Q & A with Chicago DJ ‘Shark Tooth’
How did you become a DJ?
‘I had been playing in bands my whole life and never gave much thought to dj culture until 2007 when I went to Bonnaroo and stumbled upon Sascha and Digweed. I didn’t even understand what or how they were presenting their music but worked my way into the middle of the crowd and got weird for a few hours. I left Bonnaroo with a newfound interest in dj culture and its umbilical connection to the music of the past and present that I had overlooked in the past. I finally picked up a pair of turntables and vinyl around 3 years ago with the intention of incorporating vinyl samples and the turntable as an instrument in my own music. To be a dj is one thing, but I never wanted it to be my only angle, people like DJ Shadow and Fred Falke influenced me in this way.’
What are your favorite genre’s to mix?
‘I love playing all types of music; the music I primarily make is funky house that is rooted in gritty samples and a heavy emphasis on the bass line. I’ve also been really into the Dirtybird sound coming out of San Francisco, and the evil sound of Gesaffelstein in France.’
Tell me about your trip to Ohio?
‘Ohio is where I’m from and it’s where I recently traveled back to throw down with my fellow Athens Ohio DJs. I love that place because you can play some crazy music and everyone is either hip enough or drunk enough to get down with it.’
Is dubstep here to stay?
‘Sure, Dubstep is just another branch in music that is getting a lot of attention now. I have the utmost respect to the originators of Dub and reggae producers such as Prince Jammy, King Tubby, Mad Professor, Joe Gibbs (The list goes on and on….). With this said, I enjoy the never-ending legacy of dub and how musicians working in the present are still heavily influenced by the aesthetics and production techniques of dub. What you expected me to hate? haha’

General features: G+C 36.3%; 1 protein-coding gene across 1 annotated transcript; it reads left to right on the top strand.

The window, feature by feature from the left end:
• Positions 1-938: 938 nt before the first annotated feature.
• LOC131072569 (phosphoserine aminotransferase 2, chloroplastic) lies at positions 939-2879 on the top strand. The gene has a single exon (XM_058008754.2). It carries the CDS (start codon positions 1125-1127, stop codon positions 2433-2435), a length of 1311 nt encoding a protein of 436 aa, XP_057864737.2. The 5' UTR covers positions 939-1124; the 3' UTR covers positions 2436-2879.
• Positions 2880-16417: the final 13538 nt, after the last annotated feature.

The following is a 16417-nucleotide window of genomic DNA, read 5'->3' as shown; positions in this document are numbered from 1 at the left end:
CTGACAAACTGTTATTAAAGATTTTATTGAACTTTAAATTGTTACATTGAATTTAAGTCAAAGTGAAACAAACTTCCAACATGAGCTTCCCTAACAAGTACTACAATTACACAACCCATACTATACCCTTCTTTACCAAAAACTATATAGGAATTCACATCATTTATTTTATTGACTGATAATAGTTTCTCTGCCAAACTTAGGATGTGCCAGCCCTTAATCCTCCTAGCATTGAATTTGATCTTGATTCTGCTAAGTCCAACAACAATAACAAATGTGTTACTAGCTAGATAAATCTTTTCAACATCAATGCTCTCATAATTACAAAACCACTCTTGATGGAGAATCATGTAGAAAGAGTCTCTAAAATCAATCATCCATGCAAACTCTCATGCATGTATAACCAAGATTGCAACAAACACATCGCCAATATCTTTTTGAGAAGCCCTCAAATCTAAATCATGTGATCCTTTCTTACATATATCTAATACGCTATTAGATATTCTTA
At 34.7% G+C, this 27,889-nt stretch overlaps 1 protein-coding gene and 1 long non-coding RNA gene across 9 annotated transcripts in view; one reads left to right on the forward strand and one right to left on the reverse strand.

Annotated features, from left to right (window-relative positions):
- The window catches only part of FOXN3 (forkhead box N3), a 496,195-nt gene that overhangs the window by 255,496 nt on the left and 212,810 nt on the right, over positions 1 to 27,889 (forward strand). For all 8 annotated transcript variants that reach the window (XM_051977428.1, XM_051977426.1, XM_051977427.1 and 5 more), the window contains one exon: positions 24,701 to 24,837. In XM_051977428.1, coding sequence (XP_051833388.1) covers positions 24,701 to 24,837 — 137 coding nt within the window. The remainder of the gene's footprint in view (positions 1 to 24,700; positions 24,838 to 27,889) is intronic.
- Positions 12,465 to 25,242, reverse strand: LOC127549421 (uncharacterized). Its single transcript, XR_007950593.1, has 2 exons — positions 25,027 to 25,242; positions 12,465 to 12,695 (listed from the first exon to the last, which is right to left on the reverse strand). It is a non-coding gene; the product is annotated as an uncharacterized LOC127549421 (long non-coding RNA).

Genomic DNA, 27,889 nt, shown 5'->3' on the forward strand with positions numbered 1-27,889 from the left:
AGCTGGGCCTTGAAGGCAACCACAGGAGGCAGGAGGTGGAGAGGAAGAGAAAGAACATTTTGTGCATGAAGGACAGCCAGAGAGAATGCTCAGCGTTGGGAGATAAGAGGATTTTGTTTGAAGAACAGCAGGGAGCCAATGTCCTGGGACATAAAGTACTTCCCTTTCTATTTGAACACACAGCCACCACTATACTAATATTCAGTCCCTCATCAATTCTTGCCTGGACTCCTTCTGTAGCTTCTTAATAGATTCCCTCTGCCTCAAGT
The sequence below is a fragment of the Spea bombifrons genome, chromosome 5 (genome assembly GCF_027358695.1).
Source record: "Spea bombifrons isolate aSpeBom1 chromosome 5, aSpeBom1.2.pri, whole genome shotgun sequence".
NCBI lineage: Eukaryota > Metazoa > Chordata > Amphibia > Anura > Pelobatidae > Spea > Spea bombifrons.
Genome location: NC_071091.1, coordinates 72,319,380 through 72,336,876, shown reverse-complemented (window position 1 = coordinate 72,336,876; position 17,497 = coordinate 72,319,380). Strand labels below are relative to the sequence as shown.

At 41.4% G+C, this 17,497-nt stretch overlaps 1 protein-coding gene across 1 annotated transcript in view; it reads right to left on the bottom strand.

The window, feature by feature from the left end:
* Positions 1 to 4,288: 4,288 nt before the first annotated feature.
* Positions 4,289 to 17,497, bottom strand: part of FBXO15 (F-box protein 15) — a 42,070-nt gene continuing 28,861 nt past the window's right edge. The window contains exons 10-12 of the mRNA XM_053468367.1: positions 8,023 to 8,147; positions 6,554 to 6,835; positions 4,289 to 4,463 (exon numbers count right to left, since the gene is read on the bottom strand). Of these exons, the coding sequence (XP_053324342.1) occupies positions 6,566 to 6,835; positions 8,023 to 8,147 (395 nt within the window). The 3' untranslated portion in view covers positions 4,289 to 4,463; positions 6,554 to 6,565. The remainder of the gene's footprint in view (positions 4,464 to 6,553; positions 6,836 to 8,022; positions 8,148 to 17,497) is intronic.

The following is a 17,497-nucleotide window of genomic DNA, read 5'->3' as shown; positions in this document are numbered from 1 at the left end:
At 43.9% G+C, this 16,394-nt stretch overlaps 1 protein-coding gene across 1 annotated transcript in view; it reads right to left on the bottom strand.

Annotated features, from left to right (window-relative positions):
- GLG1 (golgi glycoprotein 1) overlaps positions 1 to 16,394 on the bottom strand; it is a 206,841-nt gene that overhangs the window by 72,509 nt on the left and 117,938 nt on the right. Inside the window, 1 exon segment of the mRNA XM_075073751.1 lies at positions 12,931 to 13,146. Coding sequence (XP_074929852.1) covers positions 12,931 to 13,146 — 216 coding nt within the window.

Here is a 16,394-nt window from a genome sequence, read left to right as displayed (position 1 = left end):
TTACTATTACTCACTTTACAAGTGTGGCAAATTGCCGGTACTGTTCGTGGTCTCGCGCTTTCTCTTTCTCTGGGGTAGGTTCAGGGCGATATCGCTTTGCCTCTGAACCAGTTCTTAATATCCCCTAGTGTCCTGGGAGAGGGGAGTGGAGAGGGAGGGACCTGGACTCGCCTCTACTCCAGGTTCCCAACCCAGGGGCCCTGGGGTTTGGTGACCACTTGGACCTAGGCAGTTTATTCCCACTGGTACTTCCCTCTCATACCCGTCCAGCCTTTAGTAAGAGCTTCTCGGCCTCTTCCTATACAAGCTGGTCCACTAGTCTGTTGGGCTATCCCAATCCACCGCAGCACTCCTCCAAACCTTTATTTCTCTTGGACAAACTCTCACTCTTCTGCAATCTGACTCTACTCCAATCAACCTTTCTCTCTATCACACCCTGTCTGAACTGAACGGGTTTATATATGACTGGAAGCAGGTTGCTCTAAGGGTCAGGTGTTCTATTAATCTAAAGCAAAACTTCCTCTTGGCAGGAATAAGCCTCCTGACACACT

Which Lollapalooza performer is a must see for you?
‘At The Drive-in for sure. The first concert I went to was The Mars Volta in Detroit on their Frances The Mute Tour. I just know they are going to really go at it.’
Why are vinyl records so awesome and how many do you own?
‘Because at the end of the day, pressing wax is the only way to preserve whatever legacy you want to leave behind. Going through stacks of dusty records you realize how much music is out there, and how much has receded into a cultural abyss that everyone making music will eventually fall into. Vinyl appropriation and Vinyl appreciation go hand in hand because along with the cultural methodology of sampling, record shops have provided a cultural archive for musicians to collectively interact with each other and the records they find. In other words Vinyl is the foundation for creating a multitude of interlocking communities of exchange, continuing to use the medium as a platform for history, knowledge and the best samples.
My collection is in its infacy so I probably have 75-100 quality records. My production set up is primarily based around the sounds I have sampled from records into my MPC 2000, which is one of the best investments I have ever made. I use abelton’s FX and VST Racks in conjunction with the gritty aesthetic of the MPC to build my sound.’
How do you avoid getting bored of playing the same songs over and over?
‘I get new tracks, but there is a difference between taking checks and playing requests, and building a set for a junky warehouse party.’
- Ben’s first DJ name was Trophy Wife
- His first CD ever bought was the golden eye sound track.
- Skrillex won 3 Grammys this year.
- Posted by Kevin Doellman, Ayo Kdoe Productions